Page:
For detection of any new virus, false positive and negative results are always a concern, especially when bona fide positive and negative clinical specimens are not available for assay validation. The PCR tests in this study have been previously shown to detect low levels (≤ 10 copies) of XMRV plasmid in high genomic DNA backgrounds and are capable of generically detecting XMRV and diverse MuLVs [5, 9, 14]. While all the PCR tests used in XMRV studies reported similar sensitivities, it is important to note that each used a different amount of starting DNA. Specifically, the assays of Lo et al. and Lombardi et al. can at best detect 1 copy of XMRV/MuLV in a background of 30 to 50 ng and 100 to 250 ng of DNA respectively [5, 12]. However, in our study, we use the most sensitive PCR test reported to date, with a detection limit of 1 copy of XMRV or MuLV in 2,500 ng of DNA, a 10-83X improved detection limit over the assays used by Lombardi et al. and Lo et al. This indicates that any one of the assays would be able to detect XMRV or MuLV if present in the samples. Moreover, a recent study also demonstrated the importance of using at least 600 ng of input DNA to increase detection of XMRV in prostate cancer patients . XMRV could also be present in blood at levels below the detection limit of PCR, but this seems unlikely given the relatively high frequency of infection reported by Lombardi et al. and Lo et al. in people with CFS using tests with less sensitive PCR tests [5, 12]. Unlike other reports [5, 12], we also found no evidence of active XMRV/MuLV viremia using highly sensitive RT-PCR tests excluding possibilities of peripheral infection seeding the blood compartment from other body locations. Furthermore, WB testing did not detect XMRV or MuLV antibodies in the plasma samples, arguing against the development of an XMRV/MuLV-specific humoral immune response, as is commonly seen with other human retroviral infections, and precluding the possibility of low level viral infection in blood or in other reservoirs. Given the recent finding that an XMRV antibody test, using even a single XMRV protein, had 100% sensitivity for XMRV detection in monkeys after the second week of infection with XMRV, it is highly unlikely that our WB test, which uses purified, whole XMRV as antigen and detects XMRV antibodies in infected macaques, would have missed detecting XMRV infection .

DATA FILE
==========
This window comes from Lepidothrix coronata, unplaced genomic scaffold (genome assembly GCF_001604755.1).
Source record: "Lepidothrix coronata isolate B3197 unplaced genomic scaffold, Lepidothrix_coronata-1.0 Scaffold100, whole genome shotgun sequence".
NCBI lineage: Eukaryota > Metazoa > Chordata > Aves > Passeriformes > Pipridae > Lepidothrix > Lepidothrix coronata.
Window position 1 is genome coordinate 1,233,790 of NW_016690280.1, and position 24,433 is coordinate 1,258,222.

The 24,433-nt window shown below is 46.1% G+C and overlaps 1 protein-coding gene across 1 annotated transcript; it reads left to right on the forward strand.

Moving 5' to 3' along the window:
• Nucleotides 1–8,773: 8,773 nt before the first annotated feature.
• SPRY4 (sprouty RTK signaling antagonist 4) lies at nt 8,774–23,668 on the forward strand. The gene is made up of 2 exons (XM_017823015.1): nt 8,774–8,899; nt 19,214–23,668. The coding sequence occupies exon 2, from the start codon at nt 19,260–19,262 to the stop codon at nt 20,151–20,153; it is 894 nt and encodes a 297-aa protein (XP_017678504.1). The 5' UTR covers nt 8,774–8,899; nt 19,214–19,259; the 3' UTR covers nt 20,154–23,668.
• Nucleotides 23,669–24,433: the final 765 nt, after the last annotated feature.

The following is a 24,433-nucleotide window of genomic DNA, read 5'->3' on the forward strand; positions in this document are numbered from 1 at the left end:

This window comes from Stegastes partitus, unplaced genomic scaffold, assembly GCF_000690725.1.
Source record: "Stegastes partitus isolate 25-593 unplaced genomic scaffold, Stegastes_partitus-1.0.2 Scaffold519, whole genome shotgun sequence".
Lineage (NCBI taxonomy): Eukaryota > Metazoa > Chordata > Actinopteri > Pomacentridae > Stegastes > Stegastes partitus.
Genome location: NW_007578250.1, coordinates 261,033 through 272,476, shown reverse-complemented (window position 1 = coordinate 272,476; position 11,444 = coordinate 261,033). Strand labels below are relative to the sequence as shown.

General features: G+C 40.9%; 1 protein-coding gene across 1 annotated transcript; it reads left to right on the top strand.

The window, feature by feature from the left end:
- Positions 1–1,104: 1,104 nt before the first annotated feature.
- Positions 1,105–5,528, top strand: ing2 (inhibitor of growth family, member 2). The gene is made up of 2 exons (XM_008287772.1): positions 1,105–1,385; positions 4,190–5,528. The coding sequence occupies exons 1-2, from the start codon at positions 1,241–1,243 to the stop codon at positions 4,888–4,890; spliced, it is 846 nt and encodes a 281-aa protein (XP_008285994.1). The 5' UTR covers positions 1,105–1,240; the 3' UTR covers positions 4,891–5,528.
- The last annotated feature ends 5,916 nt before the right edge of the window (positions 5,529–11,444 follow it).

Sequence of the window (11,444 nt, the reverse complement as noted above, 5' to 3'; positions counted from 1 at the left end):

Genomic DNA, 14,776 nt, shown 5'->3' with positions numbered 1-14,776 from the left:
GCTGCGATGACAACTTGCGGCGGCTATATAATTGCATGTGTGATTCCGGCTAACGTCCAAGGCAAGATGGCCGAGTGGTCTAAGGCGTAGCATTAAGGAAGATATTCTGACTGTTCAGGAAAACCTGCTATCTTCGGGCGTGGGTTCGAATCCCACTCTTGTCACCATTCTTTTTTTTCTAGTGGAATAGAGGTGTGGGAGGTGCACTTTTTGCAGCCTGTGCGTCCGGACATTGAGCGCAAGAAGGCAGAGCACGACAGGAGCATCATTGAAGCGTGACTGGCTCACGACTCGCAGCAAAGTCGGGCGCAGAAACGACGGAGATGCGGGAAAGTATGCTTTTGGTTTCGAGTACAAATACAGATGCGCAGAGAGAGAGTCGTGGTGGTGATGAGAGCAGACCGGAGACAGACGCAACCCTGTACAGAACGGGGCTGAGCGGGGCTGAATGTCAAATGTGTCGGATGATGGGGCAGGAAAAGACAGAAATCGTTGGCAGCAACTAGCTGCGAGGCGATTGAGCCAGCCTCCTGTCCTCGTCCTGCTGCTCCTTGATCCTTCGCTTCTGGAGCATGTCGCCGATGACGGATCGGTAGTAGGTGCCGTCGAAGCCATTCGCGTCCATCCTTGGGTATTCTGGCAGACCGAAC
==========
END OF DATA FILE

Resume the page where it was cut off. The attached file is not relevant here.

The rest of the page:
It is also important to note that the report by Lo et al. is not a confirmation of the Lombardi et al. study since like previous studies, this study also failed to identify XMRV in any of the CFS samples or controls [6–12]. Rather, Lo et al. identified a polytropic MuLV sequence in a majority of CFS samples that most closely resembles nonfunctional viruses in mouse genomic DNA, which was confirmed by a truncated Gag sequence in one CFS specimen in their study. Thus, without viral isolation or complete genomes, the infectivity and person-to-person transmissibility of these polytropic viruses are unclear. Others have described the lengthy history and ubiquitous nature of mouse cell or DNA contamination, even in laboratories that have never worked with MuLV's, and concluded that contamination cannot be excluded as a source of the MuLV-like sequences in some studies . Since this report, four laboratories have reported that 100% of polytropic MuLV and/or XMRV sequences found in their CFS and prostate cancer samples stemmed from contamination from commercial reagents and/or other sources [11, 19–21]. In addition, a review on XMRV describes the potential dangers from using polymerases with antibody mediated hot starts, especially those developed from mouse hybridoma cells, such as the Platinum Taq used by Lo et al. . While Lo et al. did not find mouse cell contamination by a retrospective screen of their samples for murine mitochondrial sequences or through the use of numerous water controls, mtDNA screening and water controls are not sufficient to detect the majority of murine genomic DNA contamination [19, 20]. Hue et al. showed that 100% of published XMRV sequences from CFS and prostate cancer samples have less sequence variation than occurs within XMRV in the 22Rv1 cell line, concluding that any discovery of these conserved XMRV sequences in patient samples was due to contamination . Given the high degree of known risk for contamination even in laboratories that have never worked with MuLV's and the historical contamination of human cell lines with MuLVs and other retroviruses [18, 24], it is imperative that murine contamination controls be run in parallel with all human testing. Since both polytropic and xenotropic MuLV's are capable of infecting non-murine cells, other controls will need to be developed to rule out contamination from non-murine sources.